Post-Brexit manufacturing: the potential need for an EU base

Post-Brexit manufacturing: the potential need for an EU base

When it comes to Brexit, one thing is certain: there is still a great deal of ambiguity about the future state of trading relations between Britain and the EU.

Regardless of whether or not Britain’s departure from the EU will turn out to be positive for manufacturers and business in general – itself a hugely contentious issue – 2019 is set to herald some major changes in the way we do business.

The EU is currently one of Britain’s largest trading partners, and at present we enjoy trade without additional quotas or tariffs.  However, with possible EU-imposed trade barriers and tariffs on UK goods and services looming on the horizon, manufacturing companies in particular would be wise to think strategically about the future, potentially drawing up detailed contingency plans to help them navigate an uncertain marketplace.

Major implications – and a possible solution

Following the referendum result in 2016, we have already witnessed a reduction in the value of sterling that has seen banks become more cautious about business lending, along with labour shortages that have hit farming and manufacturing companies the hardest.

If barriers to trade are imposed on Britain by the EU come 2019, this could result in  more significant implications for companies that depend on exporting into the EU.  Contracts with EU customers should be reviewed and highlight any risks to your business if there is a stipulation that goods need to be supplied from within the EU.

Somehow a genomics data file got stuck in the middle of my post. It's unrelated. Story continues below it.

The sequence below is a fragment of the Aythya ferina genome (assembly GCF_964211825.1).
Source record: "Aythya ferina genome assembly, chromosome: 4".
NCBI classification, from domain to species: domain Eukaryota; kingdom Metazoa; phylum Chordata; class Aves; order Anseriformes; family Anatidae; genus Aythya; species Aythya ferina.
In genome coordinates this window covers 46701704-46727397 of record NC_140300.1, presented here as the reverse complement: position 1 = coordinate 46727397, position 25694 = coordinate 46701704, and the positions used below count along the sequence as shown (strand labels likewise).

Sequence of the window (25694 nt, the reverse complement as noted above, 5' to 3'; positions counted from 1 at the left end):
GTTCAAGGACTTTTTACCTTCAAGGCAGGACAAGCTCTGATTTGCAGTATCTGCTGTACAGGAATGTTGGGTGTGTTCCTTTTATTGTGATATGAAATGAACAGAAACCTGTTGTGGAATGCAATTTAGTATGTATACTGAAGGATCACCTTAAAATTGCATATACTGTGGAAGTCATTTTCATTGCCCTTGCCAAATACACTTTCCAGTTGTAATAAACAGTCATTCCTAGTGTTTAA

One solution to enable your business to supply goods from within the EU post Brexit is for you to consider setting up a branch or establishing a company within the EU.

There are clear advantages to this approach, as it is possible that British companies may lose key business privileges that are dependent upon their being located in an EU country.  Additionally, the manufacturing sector in particular is heavily regulated, with a great deal of its original legal framework drawn up by the EU.

While we have already seen major companies including Barclays, EasyJet and Diageo establish a secure business base in the EU ahead of new trade regulations, it should be noted that relocating your company or setting up an EU-based branch is a possible solution that comes with its own set of issues.

Legal complexities, local accounting and taxation matters all need to be considered in detail, together with practicalities including the language barrier and ensuring you select the right EU location for your company.  The cost of relocation is of course a significant consideration, along with arranging the requisite financing.

Well-placed to assist your EU plans

At Rickard Luckin we have a team of experienced business advisers and as a member of MGI Worldwide, we are part of a Top 20 international accounting network that brings together audit, tax and accounting expertise in over 300 global locations.

We are therefore well-placed not only to remain updated with the latest Brexit-related developments, but to recommend EU-based accountants who are best able to assist you in exploring the unique opportunities available to your business.

Whether you are in need of advice regarding a complex business issue, would like to develop full contingency plans or would simply like to discuss possible future options for your company, our approachable team are always happy to help.  Contact us on 01245 254200 or email


Amit Popat